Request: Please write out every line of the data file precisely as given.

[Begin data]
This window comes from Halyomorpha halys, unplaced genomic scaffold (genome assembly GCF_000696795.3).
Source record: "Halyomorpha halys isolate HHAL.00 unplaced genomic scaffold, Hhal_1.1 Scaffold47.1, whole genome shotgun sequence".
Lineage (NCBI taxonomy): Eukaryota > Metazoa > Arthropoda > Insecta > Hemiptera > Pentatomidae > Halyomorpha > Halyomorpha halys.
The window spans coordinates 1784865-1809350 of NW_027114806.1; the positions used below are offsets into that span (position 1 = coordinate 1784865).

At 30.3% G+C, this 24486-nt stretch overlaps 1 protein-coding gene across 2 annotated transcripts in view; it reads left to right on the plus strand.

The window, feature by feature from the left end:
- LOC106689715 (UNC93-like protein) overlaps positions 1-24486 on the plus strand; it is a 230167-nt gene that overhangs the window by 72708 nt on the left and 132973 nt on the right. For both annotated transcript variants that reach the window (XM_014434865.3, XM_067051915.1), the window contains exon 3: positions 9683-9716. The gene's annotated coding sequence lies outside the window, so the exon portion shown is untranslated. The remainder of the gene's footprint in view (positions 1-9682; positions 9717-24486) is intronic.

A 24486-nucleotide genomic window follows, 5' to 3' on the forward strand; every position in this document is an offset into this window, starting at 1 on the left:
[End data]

This window comes from Halyomorpha halys, unplaced genomic scaffold (genome assembly GCF_000696795.3).
Source record: "Halyomorpha halys isolate HHAL.00 unplaced genomic scaffold, Hhal_1.1 Scaffold47.1, whole genome shotgun sequence".
Lineage (NCBI taxonomy): Eukaryota > Metazoa > Arthropoda > Insecta > Hemiptera > Pentatomidae > Halyomorpha > Halyomorpha halys.
The window spans coordinates 1784865-1809350 of NW_027114806.1; the positions used below are offsets into that span (position 1 = coordinate 1784865).

At 30.3% G+C, this 24486-nt stretch overlaps 1 protein-coding gene across 2 annotated transcripts in view; it reads left to right on the plus strand.

The window, feature by feature from the left end:
- LOC106689715 (UNC93-like protein) overlaps positions 1-24486 on the plus strand; it is a 230167-nt gene that overhangs the window by 72708 nt on the left and 132973 nt on the right. For both annotated transcript variants that reach the window (XM_014434865.3, XM_067051915.1), the window contains exon 3: positions 9683-9716. The gene's annotated coding sequence lies outside the window, so the exon portion shown is untranslated. The remainder of the gene's footprint in view (positions 1-9682; positions 9717-24486) is intronic.

A 24486-nucleotide genomic window follows, 5' to 3' on the forward strand; every position in this document is an offset into this window, starting at 1 on the left: